B’nai Mitzvah Curriculum Overview

Family Sessions

All family sessions are designed for pre-teens and their parents (or other guardians) to learn together, to listen to one another’s perspectives, and to enrich the meaning of the b’nai mitzvah as a lifecycle ritual:

Today You Are An Adult: What Does It Mean To Become A Teen?

The first family session is recommended as a “kick-off” event for the program. It is a session that parents and children attend together. The session covers the basic stresses that come with preparation for the b’nai mitzvah—and it encourages parents and students to have empathy for one another.

Topics include mapping the transitions that take place from childhood to teen years, exploring risks and responsibilities, and making sense of the spoken and unspoken rituals of entry into Jewish adulthood.

Jewish text: Mishnah

Beyond Thank You: What Does It Mean To Be A Host? A Guest?

This session takes a close look at the social and ethical obligations of being a host and being a guest.  What are the best ways to honor the efforts of a host?  What are our priorities when we are planning to host an event?  The session has families practicing communication skills and etiquette skills related to both being a guest and hosting.

Jewish texts: Yiddish folktales, Mussar

B’nai Mitzvah: Why am I doing this?

This session provides some history and context to b’nai mitzvah in the Unites States and grapples with the question in the title – why have a b’nai mitzvah? Students and parents explore this question from different points of view and are given the chance to share what they have discovered.

Jewish texts: Modern Rabbinical thought, Kohelet

Fitting in and Standing Out: How Will I Navigate The Teen Years?

This session looks at today’s teens and the pressure they face to define their identities both in-person and in digital environments. This session explores gender codes and the ways that digital interaction shapes those codes, with particular attention paid to the context of the b’nai mitzvah celebration.

Jewish texts: Chassidic thought, Tanach

“You Just Don’t Understand”: How Do Parents and Teens Talk To Each Other?

As teens grow towards independence, it is typical to experience tension and communication breakdown with parents. How is communicating with a teen different than communicating with a child? What are the best ways for teens and parents to give each other constructive feedback about their communication styles? This session looks at the Jewish values of honoring parents, the ethics of speech, and the importance of critical feedback in a parent-teen relationship.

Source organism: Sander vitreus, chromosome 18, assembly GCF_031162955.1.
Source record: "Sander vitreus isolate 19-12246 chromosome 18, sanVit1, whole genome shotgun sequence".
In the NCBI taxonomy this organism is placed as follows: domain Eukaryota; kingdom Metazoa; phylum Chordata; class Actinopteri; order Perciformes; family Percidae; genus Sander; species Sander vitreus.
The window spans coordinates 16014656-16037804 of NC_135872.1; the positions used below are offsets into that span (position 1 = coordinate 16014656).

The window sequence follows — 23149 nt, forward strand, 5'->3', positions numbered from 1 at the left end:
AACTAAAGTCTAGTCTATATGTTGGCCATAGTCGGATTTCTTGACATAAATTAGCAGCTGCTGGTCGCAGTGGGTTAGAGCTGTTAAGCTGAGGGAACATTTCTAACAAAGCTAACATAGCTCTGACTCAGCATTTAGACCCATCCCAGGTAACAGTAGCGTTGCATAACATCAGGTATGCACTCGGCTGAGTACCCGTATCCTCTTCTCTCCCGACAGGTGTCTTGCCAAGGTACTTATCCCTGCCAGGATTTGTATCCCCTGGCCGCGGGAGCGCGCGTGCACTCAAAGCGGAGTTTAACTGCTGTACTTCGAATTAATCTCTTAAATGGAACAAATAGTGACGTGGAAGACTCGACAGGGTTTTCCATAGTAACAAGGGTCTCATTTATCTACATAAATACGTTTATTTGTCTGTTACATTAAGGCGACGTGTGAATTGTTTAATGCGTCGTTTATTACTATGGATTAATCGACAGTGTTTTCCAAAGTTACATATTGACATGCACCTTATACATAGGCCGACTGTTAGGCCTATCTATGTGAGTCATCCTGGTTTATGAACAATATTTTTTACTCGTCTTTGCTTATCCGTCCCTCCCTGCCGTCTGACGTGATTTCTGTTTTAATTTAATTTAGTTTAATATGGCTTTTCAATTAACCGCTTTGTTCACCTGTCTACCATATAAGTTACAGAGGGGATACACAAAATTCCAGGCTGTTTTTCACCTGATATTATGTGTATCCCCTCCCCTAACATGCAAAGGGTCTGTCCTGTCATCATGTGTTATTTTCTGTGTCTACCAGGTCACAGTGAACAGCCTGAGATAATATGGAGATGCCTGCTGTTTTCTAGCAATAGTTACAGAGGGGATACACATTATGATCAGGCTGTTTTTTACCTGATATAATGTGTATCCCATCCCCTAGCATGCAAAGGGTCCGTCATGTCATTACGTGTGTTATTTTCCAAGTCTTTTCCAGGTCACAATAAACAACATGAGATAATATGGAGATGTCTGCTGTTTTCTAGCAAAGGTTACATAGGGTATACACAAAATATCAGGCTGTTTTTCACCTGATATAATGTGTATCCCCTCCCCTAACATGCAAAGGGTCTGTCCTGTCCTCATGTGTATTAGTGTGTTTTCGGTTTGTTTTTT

Jewish text: Midrash

Now What? Deepening Friendships and Finding Community

This session examines how society is constantly sending messages to our teens about who they are based on their gender identity.  What are the expectations placed on a female-identified teen? Male-identified? Non-Binary? This session also gives parents and teens a window into how these topics are explored and addressed in the Moving Traditions teen programs, Rosh Hodesh, Shevet, and Tzelem.

Jewish text: Tanach

Student Sessions

Growing Up

This session is connected to the idea of the b’nai mitzvah photo montage. It has each student looking back at childhood to ask: What were some of the events and memories that shaped childhood? What choices did they make? What were moments of deep learning? The session reflects on the transition inherent in the life cycle of b’nai mitzvah and exploring what it means to transition out of childhood and into becoming more self-aware.

Jewish text: Midrash

Center of Attention

This session focuses on the upside and downside of being at the center of attention and outlines the many ways that a b’nai mitzvah celebration can put someone at the center of attention. Introversion and extroversion are explored as well as Jewish concepts of responsibility and humility.

Jewish text: Liturgy

Looking Good, Feeling Good

This session is an in-depth exploration of how choices regarding clothing—particularly choices for a special event—are impacted by ideas about tradition, modesty, beauty, attraction, and social convention. Students will explore the way that clothing choices can create harmony or tension, looking at dynamics of conforming, resisting, and opting out.

Jewish texts: Talmud, Maimonides


This session is specifically for communities where it is typical for pre-teens to have a social event with DJs, food, music, and games. Preteens explore the peer pressures around b’nai mitzvah celebrations and reflect on values that can guide them in how they experience, plan, and participate in celebrations.

Jewish texts: Talmud

Simcha: Where’s your joy?

This session focuses on how “Simcha, ” one of the core values of celebration in the Jewish community, might be in conflict with the average preteen’s b’nai mitzvah experience.  The preteens are helped to identify and embrace the variety of feelings that they might associate with elements of their b’nai mitzvah celebration